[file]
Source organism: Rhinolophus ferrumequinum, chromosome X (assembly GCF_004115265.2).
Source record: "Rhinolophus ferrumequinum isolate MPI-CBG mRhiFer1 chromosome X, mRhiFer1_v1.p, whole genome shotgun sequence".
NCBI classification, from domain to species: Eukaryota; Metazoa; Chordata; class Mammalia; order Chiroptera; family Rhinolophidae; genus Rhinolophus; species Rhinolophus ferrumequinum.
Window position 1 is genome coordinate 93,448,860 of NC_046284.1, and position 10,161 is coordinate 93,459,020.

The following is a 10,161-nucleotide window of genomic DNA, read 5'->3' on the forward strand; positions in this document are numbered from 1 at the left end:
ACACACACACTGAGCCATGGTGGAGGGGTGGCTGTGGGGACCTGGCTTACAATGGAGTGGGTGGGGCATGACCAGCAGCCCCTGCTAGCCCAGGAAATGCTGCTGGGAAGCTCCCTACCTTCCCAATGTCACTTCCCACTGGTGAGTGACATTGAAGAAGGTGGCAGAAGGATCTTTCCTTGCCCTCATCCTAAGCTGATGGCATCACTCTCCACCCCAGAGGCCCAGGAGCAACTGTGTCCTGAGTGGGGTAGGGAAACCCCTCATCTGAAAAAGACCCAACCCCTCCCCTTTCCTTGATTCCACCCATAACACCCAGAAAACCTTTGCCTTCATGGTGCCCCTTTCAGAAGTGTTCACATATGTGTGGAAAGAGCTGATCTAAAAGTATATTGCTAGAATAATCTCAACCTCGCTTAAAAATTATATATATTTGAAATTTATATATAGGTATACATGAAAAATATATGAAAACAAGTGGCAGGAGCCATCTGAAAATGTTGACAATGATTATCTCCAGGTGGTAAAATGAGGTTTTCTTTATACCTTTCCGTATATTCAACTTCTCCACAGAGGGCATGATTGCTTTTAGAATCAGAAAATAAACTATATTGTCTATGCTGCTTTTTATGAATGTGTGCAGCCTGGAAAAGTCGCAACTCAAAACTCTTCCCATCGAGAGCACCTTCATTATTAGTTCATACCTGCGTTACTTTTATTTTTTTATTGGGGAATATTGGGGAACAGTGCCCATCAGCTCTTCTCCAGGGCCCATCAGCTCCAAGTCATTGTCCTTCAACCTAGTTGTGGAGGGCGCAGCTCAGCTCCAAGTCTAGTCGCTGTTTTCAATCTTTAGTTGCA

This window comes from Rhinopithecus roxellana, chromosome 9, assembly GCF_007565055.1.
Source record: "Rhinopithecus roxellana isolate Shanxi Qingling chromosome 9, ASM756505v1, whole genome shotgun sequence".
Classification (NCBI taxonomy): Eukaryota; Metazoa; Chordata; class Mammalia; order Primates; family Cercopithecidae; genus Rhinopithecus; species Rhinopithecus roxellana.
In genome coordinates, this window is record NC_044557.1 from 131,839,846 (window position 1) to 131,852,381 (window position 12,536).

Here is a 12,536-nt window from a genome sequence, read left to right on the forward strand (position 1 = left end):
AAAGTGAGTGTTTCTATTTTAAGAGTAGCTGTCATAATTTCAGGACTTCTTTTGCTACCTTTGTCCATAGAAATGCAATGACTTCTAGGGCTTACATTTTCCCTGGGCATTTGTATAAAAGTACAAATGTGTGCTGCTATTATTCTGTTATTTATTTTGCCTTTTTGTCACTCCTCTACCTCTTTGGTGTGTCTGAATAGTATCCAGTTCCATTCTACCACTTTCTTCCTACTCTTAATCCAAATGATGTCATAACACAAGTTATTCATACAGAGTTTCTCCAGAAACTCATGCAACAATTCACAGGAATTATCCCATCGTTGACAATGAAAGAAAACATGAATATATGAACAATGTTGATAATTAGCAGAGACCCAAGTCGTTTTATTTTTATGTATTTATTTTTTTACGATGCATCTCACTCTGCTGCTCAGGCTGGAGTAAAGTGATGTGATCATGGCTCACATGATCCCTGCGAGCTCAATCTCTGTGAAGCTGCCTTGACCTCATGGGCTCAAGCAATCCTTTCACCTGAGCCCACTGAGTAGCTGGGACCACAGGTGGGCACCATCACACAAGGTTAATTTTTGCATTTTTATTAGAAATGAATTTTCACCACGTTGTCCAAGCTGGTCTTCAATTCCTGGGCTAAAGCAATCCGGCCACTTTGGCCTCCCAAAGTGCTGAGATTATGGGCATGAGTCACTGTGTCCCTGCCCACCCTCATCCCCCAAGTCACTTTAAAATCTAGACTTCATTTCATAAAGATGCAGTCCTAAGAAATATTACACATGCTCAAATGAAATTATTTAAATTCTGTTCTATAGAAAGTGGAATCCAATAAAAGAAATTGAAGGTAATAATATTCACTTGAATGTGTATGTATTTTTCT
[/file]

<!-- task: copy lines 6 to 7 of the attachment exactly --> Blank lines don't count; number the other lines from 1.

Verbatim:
ACACACACACTGAGCCATGGTGGAGGGGTGGCTGTGGGGACCTGGCTTACAATGGAGTGGGTGGGGCATGACCAGCAGCCCCTGCTAGCCCAGGAAATGCTGCTGGGAAGCTCCCTACCTTCCCAATGTCACTTCCCACTGGTGAGTGACATTGAAGAAGGTGGCAGAAGGATCTTTCCTTGCCCTCATCCTAAGCTGATGGCATCACTCTCCACCCCAGAGGCCCAGGAGCAACTGTGTCCTGAGTGGGGTAGGGAAACCCCTCATCTGAAAAAGACCCAACCCCTCCCCTTTCCTTGATTCCACCCATAACACCCAGAAAACCTTTGCCTTCATGGTGCCCCTTTCAGAAGTGTTCACATATGTGTGGAAAGAGCTGATCTAAAAGTATATTGCTAGAATAATCTCAACCTCGCTTAAAAATTATATATATTTGAAATTTATATATAGGTATACATGAAAAATATATGAAAACAAGTGGCAGGAGCCATCTGAAAATGTTGACAATGATTATCTCCAGGTGGTAAAATGAGGTTTTCTTTATACCTTTCCGTATATTCAACTTCTCCACAGAGGGCATGATTGCTTTTAGAATCAGAAAATAAACTATATTGTCTATGCTGCTTTTTATGAATGTGTGCAGCCTGGAAAAGTCGCAACTCAAAACTCTTCCCATCGAGAGCACCTTCATTATTAGTTCATACCTGCGTTACTTTTATTTTTTTATTGGGGAATATTGGGGAACAGTGCCCATCAGCTCTTCTCCAGGGCCCATCAGCTCCAAGTCATTGTCCTTCAACCTAGTTGTGGAGGGCGCAGCTCAGCTCCAAGTCTAGTCGCTGTTTTCAATCTTTAGTTGCA

This window comes from Rhinopithecus roxellana, chromosome 9, assembly GCF_007565055.1.